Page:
Background: Long-term survival of transfusion recipients has rarely been studied. This study examines short- and long-term mortality among transfusion recipients and reports these as absolute rates and rates relative to the general population.
Study design and methods: Population-based cohort study of transfusion recipients in Denmark and Sweden followed for up to 20 years after their first blood transfusion. Main outcome measure was all-cause mortality.
Results: A total of 1,118,261 transfusion recipients were identified, of whom 62.0 percent were aged 65 years or older at the time of their first registered transfusion. Three months after the first transfusion, 84.3 percent of recipients were alive. One-, 5-, and 20-year posttransfusion survival was 73.7, 53.4, and 27.0 percent, respectively. Survival was slightly poorer in men than in women, decreased with increasing age, and was worst for recipients transfused at departments of internal medicine. The first 3 months after the first transfusion, the standardized mortality ratio (SMR) was 17.6 times higher in transfusion recipients than in the general population. One to 4 years after first transfusion, the SMR was 2.1 and even after 17 years the SMR remained significantly 1.3-fold increased.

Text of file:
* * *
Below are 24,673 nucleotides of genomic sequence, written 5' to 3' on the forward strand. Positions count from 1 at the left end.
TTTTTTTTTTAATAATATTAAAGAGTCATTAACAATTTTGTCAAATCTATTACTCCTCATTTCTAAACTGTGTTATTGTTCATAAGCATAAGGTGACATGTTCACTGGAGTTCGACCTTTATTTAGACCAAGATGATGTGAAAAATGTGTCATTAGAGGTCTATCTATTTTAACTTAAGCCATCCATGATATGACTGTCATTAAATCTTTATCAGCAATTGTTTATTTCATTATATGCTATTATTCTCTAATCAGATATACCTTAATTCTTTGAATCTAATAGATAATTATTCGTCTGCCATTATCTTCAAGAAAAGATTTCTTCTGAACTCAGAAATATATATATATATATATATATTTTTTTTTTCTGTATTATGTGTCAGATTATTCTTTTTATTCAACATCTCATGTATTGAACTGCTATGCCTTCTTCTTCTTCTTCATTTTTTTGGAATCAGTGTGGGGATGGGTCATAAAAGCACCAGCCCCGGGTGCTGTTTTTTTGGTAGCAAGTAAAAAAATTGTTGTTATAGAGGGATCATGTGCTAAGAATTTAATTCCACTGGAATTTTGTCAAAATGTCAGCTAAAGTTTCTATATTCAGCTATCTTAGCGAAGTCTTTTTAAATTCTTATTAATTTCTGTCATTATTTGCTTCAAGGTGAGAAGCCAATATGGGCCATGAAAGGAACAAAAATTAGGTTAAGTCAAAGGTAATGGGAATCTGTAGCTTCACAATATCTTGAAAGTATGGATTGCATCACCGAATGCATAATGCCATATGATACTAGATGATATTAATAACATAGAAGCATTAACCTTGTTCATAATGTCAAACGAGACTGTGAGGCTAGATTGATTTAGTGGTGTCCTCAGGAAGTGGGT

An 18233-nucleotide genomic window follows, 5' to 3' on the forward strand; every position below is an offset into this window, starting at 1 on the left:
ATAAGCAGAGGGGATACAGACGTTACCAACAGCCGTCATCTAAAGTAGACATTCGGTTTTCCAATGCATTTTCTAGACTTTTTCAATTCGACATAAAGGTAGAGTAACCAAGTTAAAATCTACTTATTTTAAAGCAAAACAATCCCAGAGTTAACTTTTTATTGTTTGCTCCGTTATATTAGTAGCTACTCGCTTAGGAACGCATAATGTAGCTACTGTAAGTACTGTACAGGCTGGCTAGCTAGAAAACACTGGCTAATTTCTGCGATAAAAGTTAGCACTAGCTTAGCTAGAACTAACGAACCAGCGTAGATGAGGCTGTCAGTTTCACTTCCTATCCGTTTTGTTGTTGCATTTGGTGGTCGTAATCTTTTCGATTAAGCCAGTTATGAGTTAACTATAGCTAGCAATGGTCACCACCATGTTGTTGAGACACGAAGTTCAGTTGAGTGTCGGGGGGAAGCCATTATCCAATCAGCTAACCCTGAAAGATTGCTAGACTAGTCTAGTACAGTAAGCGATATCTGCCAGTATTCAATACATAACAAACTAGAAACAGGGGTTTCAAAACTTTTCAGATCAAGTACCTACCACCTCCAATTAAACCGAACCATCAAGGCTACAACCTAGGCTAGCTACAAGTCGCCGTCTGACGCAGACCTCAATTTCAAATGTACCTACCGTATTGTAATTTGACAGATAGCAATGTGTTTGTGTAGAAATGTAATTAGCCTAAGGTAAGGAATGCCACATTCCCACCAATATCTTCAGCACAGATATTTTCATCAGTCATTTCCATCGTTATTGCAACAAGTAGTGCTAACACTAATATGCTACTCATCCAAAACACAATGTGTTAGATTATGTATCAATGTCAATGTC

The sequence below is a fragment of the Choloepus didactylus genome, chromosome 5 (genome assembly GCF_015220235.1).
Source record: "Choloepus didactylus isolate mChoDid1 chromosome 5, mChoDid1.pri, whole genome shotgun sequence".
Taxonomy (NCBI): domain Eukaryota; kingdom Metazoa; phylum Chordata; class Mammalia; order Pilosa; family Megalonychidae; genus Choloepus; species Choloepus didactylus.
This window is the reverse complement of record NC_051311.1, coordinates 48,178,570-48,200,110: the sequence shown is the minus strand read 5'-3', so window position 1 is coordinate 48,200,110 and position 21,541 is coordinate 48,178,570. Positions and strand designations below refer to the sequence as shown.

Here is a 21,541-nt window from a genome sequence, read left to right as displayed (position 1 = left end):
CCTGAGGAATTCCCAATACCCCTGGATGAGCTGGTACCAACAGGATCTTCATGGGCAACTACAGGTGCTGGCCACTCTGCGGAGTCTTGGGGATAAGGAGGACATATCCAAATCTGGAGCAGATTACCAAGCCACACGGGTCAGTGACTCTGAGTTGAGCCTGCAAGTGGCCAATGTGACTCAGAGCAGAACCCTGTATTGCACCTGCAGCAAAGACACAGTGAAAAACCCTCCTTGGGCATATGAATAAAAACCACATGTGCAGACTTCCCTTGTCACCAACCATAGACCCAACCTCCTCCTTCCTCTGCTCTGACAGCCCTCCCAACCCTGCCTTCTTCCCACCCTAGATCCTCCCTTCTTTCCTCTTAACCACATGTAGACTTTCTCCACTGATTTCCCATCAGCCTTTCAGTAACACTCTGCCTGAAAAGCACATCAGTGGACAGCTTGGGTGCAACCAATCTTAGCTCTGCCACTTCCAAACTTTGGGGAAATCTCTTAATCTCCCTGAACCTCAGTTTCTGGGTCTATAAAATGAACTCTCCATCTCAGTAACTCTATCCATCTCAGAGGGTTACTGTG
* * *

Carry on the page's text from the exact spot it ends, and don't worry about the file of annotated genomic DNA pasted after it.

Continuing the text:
Conclusion: The survival and relative mortality patterns among blood transfusion recipients were characterized with unprecedented detail and precision. Our results are relevant to assessments of the consequences of possible transfusion-transmitted disease as well as for cost-benefit estimation of new blood safety interventions.